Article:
October 5, 2014
Li Textiles of Hainan: Seeking the Source of Lost Austronesian Iconography
Tom Murray

Some pictures
click on the thumbnail for the full picture.

The Li of Hainan Island (off the south coast of China) are categorized as one of China's 55 ethnic minorities. They are speakers of the Tai language group, making them most closely related to peoples of mainland SE Asia like the Tai Lao and the Thai, but their iconography is strongly Austronesian, thereby more related to Indonesia.

Li weavers use a foot-brace back strap loom; the most archaic known very similar to the Bronze Weaver acquired by the National Gallery of Australia in recent years and thought to date to Early First Millennium.

The Li use embroidery, ikat and supplementary weft designs to great effect, with many zoomorphic and anthropomorphic images prevailing. Tom offered an introduction to Li culture, history and prehistory; a survey of the primary Li-dialects and their textile techniques and styles; an analysis of Li costume motifs and their relation to the most important of Indonesian textile iconography from Timor to Lampung; and the revelation of his new insight into the "structure vs. iconography: what comes first?" debate.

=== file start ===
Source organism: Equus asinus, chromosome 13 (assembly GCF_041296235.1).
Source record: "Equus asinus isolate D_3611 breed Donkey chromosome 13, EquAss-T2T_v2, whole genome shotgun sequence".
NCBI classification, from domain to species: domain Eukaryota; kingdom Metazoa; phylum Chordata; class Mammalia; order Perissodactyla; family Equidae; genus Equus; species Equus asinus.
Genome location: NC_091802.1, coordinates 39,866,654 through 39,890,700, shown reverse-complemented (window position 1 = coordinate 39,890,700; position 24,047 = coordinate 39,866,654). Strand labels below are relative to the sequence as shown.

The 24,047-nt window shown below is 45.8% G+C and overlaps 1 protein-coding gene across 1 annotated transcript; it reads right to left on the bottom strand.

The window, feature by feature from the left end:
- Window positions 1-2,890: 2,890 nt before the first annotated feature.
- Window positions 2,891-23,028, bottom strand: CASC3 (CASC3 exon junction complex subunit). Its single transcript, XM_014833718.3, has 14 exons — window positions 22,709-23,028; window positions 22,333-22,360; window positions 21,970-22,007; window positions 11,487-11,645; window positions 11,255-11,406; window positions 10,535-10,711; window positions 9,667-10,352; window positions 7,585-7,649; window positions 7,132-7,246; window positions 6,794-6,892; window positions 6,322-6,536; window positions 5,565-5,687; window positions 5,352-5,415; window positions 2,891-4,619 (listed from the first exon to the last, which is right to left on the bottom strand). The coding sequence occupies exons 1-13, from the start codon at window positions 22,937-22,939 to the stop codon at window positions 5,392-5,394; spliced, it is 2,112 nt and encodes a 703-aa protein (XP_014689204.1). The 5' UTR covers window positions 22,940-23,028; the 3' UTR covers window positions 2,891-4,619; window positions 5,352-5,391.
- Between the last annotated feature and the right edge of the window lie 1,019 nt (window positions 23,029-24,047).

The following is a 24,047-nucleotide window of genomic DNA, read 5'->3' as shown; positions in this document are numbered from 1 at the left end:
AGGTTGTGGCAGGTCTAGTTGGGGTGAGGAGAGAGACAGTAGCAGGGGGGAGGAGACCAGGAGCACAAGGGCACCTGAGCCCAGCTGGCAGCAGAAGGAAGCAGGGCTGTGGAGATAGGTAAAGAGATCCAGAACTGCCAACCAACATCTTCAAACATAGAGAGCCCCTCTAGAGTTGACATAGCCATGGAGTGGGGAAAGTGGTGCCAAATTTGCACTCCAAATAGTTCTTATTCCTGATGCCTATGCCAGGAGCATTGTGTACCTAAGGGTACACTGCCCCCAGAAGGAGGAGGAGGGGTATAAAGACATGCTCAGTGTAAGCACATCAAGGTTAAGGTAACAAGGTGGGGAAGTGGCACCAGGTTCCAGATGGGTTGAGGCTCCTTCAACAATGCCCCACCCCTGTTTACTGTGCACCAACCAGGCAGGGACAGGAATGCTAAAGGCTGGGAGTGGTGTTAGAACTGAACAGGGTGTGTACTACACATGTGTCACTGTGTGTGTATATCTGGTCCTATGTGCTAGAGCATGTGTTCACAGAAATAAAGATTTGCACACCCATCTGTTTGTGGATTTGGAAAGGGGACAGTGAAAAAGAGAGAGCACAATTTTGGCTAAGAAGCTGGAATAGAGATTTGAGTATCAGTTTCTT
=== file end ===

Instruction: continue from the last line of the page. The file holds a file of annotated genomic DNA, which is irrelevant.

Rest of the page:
Thomas Murray is a private dealer of Asian and Tribal art with an emphasis on Indonesian sculpture and textiles, as well as animistic art from other varied cultures. He also features Indian printed trade cloths from the 13th-18th Centuries.

He has placed objects in more that 30 museums on four continents. A HALI contributing editor for the last 20 years, he serves as their "in-house" expert on all ethnographic textiles, with more than 50 publications to his name. He has lectured widely, including "Ottoman Influences on Islamic Calligraphic Batik from Indonesia" and most recently "Lampung Imagery, Textile Iconography of South Sumatra" given at the DeYoung Museum of San Francisco and at the Hong Kong branch of the Asian Society. Thomas Murray is Past President of ATADA, The Antique Tribal Art Dealers Association.

He is comes to us in Washington as a member of President Obama's Cultural Property Advisory Committee. President Obama said of Murray, "This dedicated individual brings a wealth of experience and talent to his new role and I am proud to have him serve in the months and years to come."

return to home page